If you prefer to have an agency bond backed by a “full faith and credit of the U.S. government,” as the Treasury Department offers on savings bonds and treasury bonds, consider those issued by the Government National Mortgage Association, Ginnie Mae.
Other options that are not backed by a guarantee include the following:
- Federal National Mortgage Association - Fannie Mae
- Federal Home Loan Mortgage - Freddie Mac
- Federal Agricultural Mortgage Corporation - Farmer Mac
Often called munis for short, municipal bonds are issued by states, cities, or counties. How else do you expect capital projects (for example, schools and roadways) around your local area to be funded?
Investors in municipal bonds are promised regular interest payments and are returned the principal investment. The interest is typically paid semi-annually.
There are two types of municipal bonds to choose from:
- General obligation bonds are not asset-backed but guaranteed by “full faith and credit.”
- Revenue bonds - backed by the project revenues
Instead of being issued by a government, corporate bonds are issued by a company. They function the same, paying interest to the investor and returning the principal when the bond matures.
Investing in corporate bonds provides growth potential to companies as they purchase equipment, refinance debt obligations, or initiate an acquisition or merger.
The largest risk associated with corporate bonds is bankruptcy. Should a company file for bankruptcy, a claim is issued against the company’s assets and cash flow. But remember, companies tend to have more than just bonds as a form of debt to pay back.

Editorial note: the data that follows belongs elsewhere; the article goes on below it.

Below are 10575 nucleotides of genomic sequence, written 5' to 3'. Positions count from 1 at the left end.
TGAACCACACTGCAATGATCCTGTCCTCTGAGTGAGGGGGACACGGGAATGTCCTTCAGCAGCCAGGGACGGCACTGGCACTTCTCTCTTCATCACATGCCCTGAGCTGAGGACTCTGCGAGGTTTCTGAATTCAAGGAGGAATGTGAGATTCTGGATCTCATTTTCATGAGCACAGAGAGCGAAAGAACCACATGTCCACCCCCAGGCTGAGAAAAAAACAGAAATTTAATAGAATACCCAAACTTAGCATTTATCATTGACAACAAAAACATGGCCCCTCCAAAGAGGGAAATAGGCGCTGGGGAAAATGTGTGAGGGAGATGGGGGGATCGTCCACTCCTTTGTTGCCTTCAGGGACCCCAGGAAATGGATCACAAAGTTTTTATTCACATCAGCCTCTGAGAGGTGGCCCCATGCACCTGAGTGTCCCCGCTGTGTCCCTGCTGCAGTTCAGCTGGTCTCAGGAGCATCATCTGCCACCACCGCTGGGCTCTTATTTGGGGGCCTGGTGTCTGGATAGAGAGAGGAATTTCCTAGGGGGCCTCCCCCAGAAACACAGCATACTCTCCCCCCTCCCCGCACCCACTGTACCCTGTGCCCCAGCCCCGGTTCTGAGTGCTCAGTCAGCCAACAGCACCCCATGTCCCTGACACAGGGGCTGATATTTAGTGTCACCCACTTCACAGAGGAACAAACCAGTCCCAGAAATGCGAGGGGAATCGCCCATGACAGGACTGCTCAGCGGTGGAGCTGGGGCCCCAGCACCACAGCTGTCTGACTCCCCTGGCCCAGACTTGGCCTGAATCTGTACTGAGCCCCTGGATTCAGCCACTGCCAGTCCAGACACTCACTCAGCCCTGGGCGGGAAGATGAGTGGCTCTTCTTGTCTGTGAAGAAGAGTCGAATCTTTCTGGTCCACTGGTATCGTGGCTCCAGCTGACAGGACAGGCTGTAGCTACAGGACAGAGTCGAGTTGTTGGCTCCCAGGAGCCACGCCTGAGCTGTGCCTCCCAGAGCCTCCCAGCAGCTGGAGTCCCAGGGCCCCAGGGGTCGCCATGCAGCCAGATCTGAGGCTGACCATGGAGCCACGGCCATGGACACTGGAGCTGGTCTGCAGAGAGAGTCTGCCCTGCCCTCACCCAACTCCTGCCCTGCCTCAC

The Pros and Cons of a BondHere’s why you may want to consider adding bonds to your portfolio:
- Bonds provide a fixed return. There is no guessing; you know what you’ll receive and when.
- Bonds generally carry a low level of risk.
- Bonds can earn more than a regular savings account issued from a bank
- Bonds are rated by their risk level. This means you know ahead of time how much risk is at stake.
- Overall return. Compared to other types of investments, the fixed return from a bond may not be as appealing as others.
- Purchase price. Since bonds are used to fund projects, more than just a pretty penny goes into the initial cost. This can deter investors.
- Defaults. Facing poor financial choices and bankruptcy are risks investors take.